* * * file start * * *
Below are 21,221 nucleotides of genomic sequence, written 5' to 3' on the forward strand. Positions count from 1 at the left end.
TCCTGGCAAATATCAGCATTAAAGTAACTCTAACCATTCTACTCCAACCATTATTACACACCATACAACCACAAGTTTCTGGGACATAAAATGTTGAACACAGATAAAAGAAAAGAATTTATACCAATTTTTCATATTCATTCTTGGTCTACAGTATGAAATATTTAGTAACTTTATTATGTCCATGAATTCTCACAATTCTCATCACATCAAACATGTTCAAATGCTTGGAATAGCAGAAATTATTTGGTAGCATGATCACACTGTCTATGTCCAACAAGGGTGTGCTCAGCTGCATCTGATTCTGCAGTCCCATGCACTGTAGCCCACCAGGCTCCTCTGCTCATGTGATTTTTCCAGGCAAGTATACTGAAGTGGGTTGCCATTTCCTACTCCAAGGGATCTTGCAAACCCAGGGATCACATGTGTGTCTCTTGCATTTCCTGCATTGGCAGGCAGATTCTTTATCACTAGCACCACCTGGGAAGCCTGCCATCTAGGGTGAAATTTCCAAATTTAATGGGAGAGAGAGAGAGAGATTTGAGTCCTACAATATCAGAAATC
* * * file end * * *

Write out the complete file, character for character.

Below are 21,221 nucleotides of genomic sequence, written 5' to 3' on the forward strand. Positions count from 1 at the left end.
TCCTGGCAAATATCAGCATTAAAGTAACTCTAACCATTCTACTCCAACCATTATTACACACCATACAACCACAAGTTTCTGGGACATAAAATGTTGAACACAGATAAAAGAAAAGAATTTATACCAATTTTTCATATTCATTCTTGGTCTACAGTATGAAATATTTAGTAACTTTATTATGTCCATGAATTCTCACAATTCTCATCACATCAAACATGTTCAAATGCTTGGAATAGCAGAAATTATTTGGTAGCATGATCACACTGTCTATGTCCAACAAGGGTGTGCTCAGCTGCATCTGATTCTGCAGTCCCATGCACTGTAGCCCACCAGGCTCCTCTGCTCATGTGATTTTTCCAGGCAAGTATACTGAAGTGGGTTGCCATTTCCTACTCCAAGGGATCTTGCAAACCCAGGGATCACATGTGTGTCTCTTGCATTTCCTGCATTGGCAGGCAGATTCTTTATCACTAGCACCACCTGGGAAGCCTGCCATCTAGGGTGAAATTTCCAAATTTAATGGGAGAGAGAGAGAGAGATTTGAGTCCTACAATATCAGAAATC